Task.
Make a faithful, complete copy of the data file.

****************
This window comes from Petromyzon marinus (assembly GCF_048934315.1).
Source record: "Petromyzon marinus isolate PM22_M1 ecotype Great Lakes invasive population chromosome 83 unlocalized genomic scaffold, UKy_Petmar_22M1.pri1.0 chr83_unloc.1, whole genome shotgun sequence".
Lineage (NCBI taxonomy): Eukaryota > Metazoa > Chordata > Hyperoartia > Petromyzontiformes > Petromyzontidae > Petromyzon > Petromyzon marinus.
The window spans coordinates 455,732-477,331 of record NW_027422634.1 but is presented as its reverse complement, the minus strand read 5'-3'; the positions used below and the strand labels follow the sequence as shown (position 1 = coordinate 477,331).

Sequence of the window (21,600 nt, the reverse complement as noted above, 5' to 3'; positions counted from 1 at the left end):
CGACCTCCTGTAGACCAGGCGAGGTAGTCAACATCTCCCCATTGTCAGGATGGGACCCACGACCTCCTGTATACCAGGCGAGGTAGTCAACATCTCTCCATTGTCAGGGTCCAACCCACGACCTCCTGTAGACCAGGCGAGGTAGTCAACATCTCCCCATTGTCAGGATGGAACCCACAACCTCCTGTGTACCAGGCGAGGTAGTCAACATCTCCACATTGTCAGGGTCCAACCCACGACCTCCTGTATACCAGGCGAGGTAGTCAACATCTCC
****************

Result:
This window comes from Petromyzon marinus (assembly GCF_048934315.1).
Source record: "Petromyzon marinus isolate PM22_M1 ecotype Great Lakes invasive population chromosome 83 unlocalized genomic scaffold, UKy_Petmar_22M1.pri1.0 chr83_unloc.1, whole genome shotgun sequence".
Lineage (NCBI taxonomy): Eukaryota > Metazoa > Chordata > Hyperoartia > Petromyzontiformes > Petromyzontidae > Petromyzon > Petromyzon marinus.
The window spans coordinates 455,732-477,331 of record NW_027422634.1 but is presented as its reverse complement, the minus strand read 5'-3'; the positions used below and the strand labels follow the sequence as shown (position 1 = coordinate 477,331).

Sequence of the window (21,600 nt, the reverse complement as noted above, 5' to 3'; positions counted from 1 at the left end):
CGACCTCCTGTAGACCAGGCGAGGTAGTCAACATCTCCCCATTGTCAGGATGGGACCCACGACCTCCTGTATACCAGGCGAGGTAGTCAACATCTCTCCATTGTCAGGGTCCAACCCACGACCTCCTGTAGACCAGGCGAGGTAGTCAACATCTCCCCATTGTCAGGATGGAACCCACAACCTCCTGTGTACCAGGCGAGGTAGTCAACATCTCCACATTGTCAGGGTCCAACCCACGACCTCCTGTATACCAGGCGAGGTAGTCAACATCTCC